‘The Use of SDi in Therapy’ is one of 2 contributions commissioned from me by Tom Christensen for his compendium, Developmental Innovation: Emerging Worldviews and Individual Learning (Integral Publishers, August 2015). Originally the work was to be entitled ‘SDi Applied’ as Tom wanted to present chapters which reflected Don Beck’s ongoing development of Clare W Graves’ research. Accordingly, Tom wanted the primary term used to be SDi rather than Spiral Dynamics or the ‘Graves Model’. Although I readily acknowledge my debt to Don Beck (and Chris Cowan, for that matter), I have never operated under the SDi umbrella, preferring to use terms such as the Gravesian approach. To maintain the integrity of the piece as published, I have retained the SDi terminology. However, readers should know that effectively I mean ‘Gravesian’. Tom ended up with so many strong contributions – including from the likes of Said E Dawlabani, Elza Maalouf, Barbara N Brown and Fred Krawchuk – that he and Integral Publishers split the material into 2 volumes: the first on Systems Change and the second on Individual Learning. Both my contributions are in the second book. Spiral Dynamics Integral (SDi) is often thought of as a means of addressing large-scale issues such as inter-racial conflict, socio-economic malaise and global power plays. This is the way Don Beck himself has used the model in the past, to great… Read More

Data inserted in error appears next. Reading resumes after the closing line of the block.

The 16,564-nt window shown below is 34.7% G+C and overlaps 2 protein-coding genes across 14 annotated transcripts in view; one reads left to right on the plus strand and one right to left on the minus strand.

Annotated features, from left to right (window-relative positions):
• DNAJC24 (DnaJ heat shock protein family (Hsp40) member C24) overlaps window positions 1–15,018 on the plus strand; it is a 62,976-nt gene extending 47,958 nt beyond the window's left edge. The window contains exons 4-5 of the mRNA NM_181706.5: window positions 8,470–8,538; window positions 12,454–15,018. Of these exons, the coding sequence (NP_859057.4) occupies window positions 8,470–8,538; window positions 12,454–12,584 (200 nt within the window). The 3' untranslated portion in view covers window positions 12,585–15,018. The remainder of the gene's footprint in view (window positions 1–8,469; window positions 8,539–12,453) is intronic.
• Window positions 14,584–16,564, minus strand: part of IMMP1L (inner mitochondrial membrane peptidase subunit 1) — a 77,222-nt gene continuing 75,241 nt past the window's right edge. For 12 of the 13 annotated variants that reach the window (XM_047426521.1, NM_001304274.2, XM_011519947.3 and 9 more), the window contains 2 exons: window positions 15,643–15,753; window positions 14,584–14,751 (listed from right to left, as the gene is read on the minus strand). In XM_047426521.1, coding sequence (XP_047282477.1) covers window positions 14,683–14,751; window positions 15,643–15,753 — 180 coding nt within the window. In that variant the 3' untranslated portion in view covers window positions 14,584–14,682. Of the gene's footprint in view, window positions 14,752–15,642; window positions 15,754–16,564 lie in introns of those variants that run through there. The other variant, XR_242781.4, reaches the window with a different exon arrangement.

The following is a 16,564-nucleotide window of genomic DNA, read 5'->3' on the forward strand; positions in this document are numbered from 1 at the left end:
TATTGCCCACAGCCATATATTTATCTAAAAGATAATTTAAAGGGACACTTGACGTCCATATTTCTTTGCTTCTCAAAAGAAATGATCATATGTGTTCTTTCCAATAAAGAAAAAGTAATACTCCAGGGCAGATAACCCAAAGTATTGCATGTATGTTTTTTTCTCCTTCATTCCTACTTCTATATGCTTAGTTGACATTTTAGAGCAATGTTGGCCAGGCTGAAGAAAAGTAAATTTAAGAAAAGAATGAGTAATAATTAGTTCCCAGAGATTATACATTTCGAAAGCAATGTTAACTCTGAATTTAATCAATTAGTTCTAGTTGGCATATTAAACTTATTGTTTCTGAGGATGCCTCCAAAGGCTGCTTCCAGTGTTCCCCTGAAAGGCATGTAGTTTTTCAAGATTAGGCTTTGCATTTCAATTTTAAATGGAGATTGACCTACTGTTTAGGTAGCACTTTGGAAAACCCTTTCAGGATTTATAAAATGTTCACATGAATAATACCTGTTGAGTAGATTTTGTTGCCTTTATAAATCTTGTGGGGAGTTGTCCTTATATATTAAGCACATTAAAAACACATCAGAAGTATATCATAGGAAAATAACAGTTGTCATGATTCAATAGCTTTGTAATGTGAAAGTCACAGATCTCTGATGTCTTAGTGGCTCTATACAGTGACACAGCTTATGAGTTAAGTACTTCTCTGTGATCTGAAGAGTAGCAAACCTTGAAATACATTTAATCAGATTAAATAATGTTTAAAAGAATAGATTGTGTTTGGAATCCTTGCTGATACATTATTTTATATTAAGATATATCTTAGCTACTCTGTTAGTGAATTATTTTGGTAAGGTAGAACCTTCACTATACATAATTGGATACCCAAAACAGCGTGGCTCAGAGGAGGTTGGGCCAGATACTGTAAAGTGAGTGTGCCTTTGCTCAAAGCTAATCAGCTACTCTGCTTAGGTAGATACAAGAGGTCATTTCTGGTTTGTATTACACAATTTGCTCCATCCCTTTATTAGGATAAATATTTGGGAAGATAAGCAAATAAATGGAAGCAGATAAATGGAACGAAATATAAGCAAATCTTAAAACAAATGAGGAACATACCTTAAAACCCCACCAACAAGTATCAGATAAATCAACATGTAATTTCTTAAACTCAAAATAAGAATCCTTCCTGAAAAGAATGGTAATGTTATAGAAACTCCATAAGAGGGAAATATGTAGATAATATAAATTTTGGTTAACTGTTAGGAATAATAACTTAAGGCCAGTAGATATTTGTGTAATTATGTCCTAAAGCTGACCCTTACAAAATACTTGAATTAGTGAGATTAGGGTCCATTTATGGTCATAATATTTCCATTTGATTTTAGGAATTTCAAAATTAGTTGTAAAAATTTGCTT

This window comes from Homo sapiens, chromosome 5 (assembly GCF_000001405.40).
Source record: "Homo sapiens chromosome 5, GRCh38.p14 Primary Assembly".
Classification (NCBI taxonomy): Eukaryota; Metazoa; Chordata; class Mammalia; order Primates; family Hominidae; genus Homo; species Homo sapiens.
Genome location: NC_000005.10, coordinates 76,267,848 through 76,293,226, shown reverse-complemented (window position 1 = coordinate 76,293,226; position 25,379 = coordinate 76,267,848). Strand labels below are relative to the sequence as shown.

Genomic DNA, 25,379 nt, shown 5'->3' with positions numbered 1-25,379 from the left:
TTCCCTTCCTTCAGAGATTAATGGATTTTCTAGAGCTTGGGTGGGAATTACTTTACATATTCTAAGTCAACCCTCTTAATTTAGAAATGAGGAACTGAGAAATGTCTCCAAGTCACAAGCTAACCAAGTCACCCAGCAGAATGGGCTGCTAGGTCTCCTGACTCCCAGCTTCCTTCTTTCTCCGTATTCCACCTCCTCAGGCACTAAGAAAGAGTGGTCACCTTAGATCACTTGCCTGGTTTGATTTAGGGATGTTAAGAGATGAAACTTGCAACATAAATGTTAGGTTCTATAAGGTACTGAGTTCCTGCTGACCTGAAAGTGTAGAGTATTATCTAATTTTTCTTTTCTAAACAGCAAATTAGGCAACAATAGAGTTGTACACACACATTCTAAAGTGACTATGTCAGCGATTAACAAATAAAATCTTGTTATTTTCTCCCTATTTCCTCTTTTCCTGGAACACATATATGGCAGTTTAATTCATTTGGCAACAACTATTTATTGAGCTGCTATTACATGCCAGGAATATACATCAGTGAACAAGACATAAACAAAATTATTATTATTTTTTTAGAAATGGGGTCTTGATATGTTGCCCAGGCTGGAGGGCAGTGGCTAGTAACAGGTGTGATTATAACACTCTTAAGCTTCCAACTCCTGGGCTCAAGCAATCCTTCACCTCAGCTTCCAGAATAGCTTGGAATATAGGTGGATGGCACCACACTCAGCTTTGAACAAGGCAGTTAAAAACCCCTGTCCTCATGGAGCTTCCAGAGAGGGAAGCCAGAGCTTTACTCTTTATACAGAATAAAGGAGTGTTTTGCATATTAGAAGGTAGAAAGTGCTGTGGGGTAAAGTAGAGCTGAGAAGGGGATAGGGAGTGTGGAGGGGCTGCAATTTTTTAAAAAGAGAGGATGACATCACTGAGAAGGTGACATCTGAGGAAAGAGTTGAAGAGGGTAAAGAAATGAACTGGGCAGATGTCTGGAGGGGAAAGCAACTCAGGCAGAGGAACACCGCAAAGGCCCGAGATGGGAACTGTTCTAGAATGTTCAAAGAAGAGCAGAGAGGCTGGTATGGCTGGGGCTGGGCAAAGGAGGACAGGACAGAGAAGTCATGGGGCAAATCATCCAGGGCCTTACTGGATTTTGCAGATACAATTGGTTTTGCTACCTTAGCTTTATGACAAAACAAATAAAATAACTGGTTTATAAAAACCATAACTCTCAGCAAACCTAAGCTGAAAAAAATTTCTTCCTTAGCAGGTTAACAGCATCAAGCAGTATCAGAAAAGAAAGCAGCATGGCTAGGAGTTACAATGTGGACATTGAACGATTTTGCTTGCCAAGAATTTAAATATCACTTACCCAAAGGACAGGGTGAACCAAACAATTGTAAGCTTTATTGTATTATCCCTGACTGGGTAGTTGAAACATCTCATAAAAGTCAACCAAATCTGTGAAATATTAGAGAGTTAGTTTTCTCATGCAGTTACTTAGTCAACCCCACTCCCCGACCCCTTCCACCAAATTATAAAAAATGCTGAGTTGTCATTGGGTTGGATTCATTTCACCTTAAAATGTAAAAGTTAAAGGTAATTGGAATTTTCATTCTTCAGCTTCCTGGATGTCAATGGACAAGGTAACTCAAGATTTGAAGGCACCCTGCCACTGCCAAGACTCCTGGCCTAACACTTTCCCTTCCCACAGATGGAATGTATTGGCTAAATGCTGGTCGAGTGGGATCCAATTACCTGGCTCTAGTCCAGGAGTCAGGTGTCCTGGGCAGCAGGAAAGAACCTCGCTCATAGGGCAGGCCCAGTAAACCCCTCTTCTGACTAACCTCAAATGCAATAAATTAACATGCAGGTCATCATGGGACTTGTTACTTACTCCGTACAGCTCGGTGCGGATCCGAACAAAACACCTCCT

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Lives on the Spiral